The Illinois Department of Transportation (IDOT) is preparing to expand Kishwaukee Street from Harrison Avenue to 15th Street. This project will result in IDOT taking all of the land that is available between the structures on either side of the road. Some buildings will have to be demolished, and some will have to have porches removed so the state can take the land. The remaining properties will be left with little or no separation between the buildings and the property line. This expansion will severely affect the quality of the properties along Kishwaukee Street.
The proximity of the residential buildings to the property line will make them less appealing to residents. The quality of residential real estate is tied to the demand for its use. Without demand, there is less motivation to maintain the properties. Some owners will fight to keep their property in good condition, but many of the buildings will continue to decline. The properties that fail will further detract from those that are maintained. The many vacant lots that will be created by demolitions will look like typical vacant lots, overgrown and littered. Responsible owners and tenants are not interested in living in areas this project will create.
Many of the properties along Kishwaukee Street are used for commercial purposes. These businesses rely on the separation between their buildings and the road for customer parking and for trucks to deliver and receive materials. How will these businesses continue to operate once their land is taken? Many may decide it is easier to relocate than to conduct business on a property that no longer meets their needs. Would these properties attract other businesses to the area? This project will result in a road lined with buildings that are difficult to use in a way that benefits the neighborhood.
Representatives from IDOT acknowledge this project was not developed with consideration to context sensitive design. Context sensitive design is a standard intended to develop road projects that are integrated into the community in a manner that is beneficial to the area. The state legislature, through public act 093-0545, directed IDOT to adhere to the concept of context sensitive design. This act was effective Jan. 1, 2004. The plan to expand Kishwaukee Street was presented at a public hearing in September 2003.
Planning for this project began prior to public act 093-0545 becoming law; therefore, IDOT believes the impact this project will have on property can be ignored. That interpretation of the law is questionable. The public will have limited opportunity to contest that assumption because the state is using a quick-take procedure to seize the property they want. This tactic allows the state to take ownership of what it wants now and let the property owner fight for compensation at a later date. Once the state owns the land in front of the structures on Kishwaukee Street, the ability to prevent the deterioration of this area will be lost.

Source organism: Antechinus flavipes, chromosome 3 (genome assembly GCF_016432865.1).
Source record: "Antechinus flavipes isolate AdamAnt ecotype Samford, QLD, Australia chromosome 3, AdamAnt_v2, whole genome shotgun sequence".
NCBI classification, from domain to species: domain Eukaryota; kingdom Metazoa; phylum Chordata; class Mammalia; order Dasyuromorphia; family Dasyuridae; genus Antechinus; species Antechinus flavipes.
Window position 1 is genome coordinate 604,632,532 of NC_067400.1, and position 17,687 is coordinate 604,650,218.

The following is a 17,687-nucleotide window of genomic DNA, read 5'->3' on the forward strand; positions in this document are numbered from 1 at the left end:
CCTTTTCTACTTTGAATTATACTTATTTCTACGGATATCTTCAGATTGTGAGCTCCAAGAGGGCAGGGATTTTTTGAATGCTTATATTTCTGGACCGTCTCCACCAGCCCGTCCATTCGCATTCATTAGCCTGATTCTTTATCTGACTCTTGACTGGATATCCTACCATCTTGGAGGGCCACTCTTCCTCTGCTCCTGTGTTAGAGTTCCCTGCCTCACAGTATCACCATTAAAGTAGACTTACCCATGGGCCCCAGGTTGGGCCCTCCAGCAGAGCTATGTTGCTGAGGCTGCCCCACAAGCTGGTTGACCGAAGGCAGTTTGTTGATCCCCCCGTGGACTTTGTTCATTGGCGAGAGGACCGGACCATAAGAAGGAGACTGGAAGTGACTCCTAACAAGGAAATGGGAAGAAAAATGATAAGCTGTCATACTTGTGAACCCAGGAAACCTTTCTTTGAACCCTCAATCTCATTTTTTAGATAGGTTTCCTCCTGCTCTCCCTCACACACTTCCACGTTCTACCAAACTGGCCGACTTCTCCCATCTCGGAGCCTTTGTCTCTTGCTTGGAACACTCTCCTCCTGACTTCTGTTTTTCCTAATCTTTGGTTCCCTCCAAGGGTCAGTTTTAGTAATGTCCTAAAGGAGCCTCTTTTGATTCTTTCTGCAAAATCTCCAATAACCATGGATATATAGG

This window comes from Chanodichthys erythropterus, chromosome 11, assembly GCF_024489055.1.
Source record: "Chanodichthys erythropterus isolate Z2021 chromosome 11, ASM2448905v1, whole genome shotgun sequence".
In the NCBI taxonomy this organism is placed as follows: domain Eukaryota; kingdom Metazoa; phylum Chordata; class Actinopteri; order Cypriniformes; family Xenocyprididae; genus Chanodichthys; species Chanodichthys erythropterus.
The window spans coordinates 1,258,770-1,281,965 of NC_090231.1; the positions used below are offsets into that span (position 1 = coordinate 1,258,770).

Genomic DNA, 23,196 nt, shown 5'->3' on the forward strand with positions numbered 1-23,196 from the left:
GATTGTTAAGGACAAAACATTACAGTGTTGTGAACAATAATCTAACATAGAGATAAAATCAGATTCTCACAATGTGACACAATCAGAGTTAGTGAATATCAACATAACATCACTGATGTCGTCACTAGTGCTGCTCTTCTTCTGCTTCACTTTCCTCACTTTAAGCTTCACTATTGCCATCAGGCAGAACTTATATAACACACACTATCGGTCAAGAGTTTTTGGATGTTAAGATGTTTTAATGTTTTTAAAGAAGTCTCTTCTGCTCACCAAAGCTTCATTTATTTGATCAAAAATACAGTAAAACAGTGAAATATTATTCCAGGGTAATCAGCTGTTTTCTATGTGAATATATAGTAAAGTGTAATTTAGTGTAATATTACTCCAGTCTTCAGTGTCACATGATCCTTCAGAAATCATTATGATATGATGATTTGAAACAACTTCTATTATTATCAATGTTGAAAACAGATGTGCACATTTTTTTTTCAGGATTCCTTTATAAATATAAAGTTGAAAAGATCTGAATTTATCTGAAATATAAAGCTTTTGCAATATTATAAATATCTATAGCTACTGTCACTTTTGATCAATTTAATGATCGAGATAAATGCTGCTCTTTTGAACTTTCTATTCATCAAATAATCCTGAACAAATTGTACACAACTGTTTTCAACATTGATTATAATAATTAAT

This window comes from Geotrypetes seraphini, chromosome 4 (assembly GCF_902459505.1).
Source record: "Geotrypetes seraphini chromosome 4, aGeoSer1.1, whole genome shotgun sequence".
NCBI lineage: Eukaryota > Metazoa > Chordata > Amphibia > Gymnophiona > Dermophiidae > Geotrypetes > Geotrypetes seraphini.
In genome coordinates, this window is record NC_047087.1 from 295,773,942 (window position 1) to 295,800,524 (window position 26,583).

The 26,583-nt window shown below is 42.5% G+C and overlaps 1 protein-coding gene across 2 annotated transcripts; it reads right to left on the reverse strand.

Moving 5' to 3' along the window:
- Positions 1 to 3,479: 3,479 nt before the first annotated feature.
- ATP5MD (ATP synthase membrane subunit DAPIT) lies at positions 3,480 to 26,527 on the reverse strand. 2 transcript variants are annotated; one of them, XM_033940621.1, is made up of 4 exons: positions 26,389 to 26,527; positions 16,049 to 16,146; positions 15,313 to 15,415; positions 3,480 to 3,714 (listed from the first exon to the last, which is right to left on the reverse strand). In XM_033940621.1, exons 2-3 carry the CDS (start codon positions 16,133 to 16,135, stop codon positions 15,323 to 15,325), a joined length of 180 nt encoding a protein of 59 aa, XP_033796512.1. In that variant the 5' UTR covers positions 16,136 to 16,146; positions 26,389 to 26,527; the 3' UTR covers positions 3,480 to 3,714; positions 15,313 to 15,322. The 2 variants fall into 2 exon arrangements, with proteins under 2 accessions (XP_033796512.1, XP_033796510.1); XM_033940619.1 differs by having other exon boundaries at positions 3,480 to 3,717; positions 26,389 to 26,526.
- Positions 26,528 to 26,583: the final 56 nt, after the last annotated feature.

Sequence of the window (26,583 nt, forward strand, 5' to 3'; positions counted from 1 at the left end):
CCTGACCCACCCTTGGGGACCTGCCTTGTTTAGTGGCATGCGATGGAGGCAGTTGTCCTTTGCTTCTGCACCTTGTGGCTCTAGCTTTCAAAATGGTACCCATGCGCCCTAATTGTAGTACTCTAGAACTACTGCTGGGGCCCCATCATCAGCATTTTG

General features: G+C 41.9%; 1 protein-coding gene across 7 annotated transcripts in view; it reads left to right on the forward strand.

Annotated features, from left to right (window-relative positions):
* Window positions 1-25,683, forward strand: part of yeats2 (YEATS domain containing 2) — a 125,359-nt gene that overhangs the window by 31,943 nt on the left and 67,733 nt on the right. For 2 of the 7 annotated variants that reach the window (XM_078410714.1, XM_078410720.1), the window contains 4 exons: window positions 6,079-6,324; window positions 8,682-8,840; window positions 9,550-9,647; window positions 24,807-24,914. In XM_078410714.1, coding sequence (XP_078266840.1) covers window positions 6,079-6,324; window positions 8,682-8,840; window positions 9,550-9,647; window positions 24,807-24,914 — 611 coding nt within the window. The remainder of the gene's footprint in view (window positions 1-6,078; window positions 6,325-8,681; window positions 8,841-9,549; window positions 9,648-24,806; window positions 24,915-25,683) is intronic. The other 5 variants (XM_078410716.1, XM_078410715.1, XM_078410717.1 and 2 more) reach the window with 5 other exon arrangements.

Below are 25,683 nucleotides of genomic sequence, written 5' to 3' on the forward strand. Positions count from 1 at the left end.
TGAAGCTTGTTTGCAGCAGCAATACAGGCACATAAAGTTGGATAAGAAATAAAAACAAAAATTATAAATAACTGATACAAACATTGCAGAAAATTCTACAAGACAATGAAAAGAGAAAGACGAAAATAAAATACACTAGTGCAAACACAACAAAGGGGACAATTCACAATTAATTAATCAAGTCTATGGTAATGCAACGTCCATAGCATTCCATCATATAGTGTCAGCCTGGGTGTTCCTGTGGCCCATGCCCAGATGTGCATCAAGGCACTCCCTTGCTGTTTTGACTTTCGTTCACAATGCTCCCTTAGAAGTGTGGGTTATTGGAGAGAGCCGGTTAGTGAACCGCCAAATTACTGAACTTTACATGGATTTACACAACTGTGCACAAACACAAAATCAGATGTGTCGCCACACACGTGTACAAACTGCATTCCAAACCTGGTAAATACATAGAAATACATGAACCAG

Kishwaukee Street is an artery into the city. The harm being caused by this project will not only affect the property owners, it will impact the image of Rockford presented to people as they travel along the road. Will the new pavement be noticed, or will the properties beside the road be the focus of attention? No plan exists to address how these properties will be improved after the road expansion is complete. The most likely scenario is that they will not. The area will decline further until the properties fail completely and are demolished. How long will that transition take? This project should be an opportunity to create an entry into the city we can be proud of. We are wasting that opportunity.
The irony surrounding this project is that no one seems to be able to justify why this road expansion is important enough to damage the surrounding properties in this way. This project does not seem to be the first choice our city government would have for investment by the state. The attitude from the state is that the money could be spent elsewhere; we should be grateful. Is this is the best use of our tax dollars? The state government does not reinvest our taxes back into this area as it should. The citizens of Rockford should be concerned about what is happening on Kishwaukee Street. Someone needs to explain the necessity for this expansion before the project begins and take responsibility for the impact this project will have in the years to come. Who should be held accountable? Everyone affected by this project deserves to know.
Paul Arena is the president of the Rockford Apartment Association.
from the July 5-10, 2007, issue